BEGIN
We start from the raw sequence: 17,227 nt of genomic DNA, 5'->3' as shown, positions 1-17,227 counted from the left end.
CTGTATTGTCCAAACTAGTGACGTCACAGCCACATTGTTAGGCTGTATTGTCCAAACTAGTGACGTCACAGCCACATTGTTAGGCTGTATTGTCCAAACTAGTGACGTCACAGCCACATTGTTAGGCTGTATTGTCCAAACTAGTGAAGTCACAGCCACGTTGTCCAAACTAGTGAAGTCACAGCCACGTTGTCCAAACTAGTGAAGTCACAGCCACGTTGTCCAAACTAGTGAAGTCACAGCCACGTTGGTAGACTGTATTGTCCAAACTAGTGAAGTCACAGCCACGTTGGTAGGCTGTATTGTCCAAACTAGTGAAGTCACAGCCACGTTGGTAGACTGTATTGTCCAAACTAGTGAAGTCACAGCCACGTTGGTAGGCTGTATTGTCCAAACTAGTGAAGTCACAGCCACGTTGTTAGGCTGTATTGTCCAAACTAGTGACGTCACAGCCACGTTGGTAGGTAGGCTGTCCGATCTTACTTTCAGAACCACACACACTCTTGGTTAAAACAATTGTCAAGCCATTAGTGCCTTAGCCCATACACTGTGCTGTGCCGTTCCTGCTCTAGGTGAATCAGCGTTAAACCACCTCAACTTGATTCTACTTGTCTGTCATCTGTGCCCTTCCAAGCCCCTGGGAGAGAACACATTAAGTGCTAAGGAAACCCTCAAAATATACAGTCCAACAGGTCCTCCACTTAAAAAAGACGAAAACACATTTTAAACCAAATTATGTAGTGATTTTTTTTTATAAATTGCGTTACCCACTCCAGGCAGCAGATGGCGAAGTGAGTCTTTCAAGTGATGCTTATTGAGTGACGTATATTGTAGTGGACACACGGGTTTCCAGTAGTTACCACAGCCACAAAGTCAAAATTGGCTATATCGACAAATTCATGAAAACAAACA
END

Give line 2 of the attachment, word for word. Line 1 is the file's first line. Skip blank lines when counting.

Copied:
CTGTATTGTCCAAACTAGTGACGTCACAGCCACATTGTTAGGCTGTATTGTCCAAACTAGTGACGTCACAGCCACATTGTTAGGCTGTATTGTCCAAACTAGTGACGTCACAGCCACATTGTTAGGCTGTATTGTCCAAACTAGTGAAGTCACAGCCACGTTGTCCAAACTAGTGAAGTCACAGCCACGTTGTCCAAACTAGTGAAGTCACAGCCACGTTGTCCAAACTAGTGAAGTCACAGCCACGTTGGTAGACTGTATTGTCCAAACTAGTGAAGTCACAGCCACGTTGGTAGGCTGTATTGTCCAAACTAGTGAAGTCACAGCCACGTTGGTAGACTGTATTGTCCAAACTAGTGAAGTCACAGCCACGTTGGTAGGCTGTATTGTCCAAACTAGTGAAGTCACAGCCACGTTGTTAGGCTGTATTGTCCAAACTAGTGACGTCACAGCCACGTTGGTAGGTAGGCTGTCCGATCTTACTTTCAGAACCACACACACTCTTGGTTAAAACAATTGTCAAGCCATTAGTGCCTTAGCCCATACACTGTGCTGTGCCGTTCCTGCTCTAGGTGAATCAGCGTTAAACCACCTCAACTTGATTCTACTTGTCTGTCATCTGTGCCCTTCCAAGCCCCTGGGAGAGAACACATTAAGTGCTAAGGAAACCCTCAAAATATACAGTCCAACAGGTCCTCCACTTAAAAAAGACGAAAACACATTTTAAACCAAATTATGTAGTGATTTTTTTTTATAAATTGCGTTACCCACTCCAGGCAGCAGATGGCGAAGTGAGTCTTTCAAGTGATGCTTATTGAGTGACGTATATTGTAGTGGACACACGGGTTTCCAGTAGTTACCACAGCCACAAAGTCAAAATTGGCTATATCGACAAATTCATGAAAACAAACA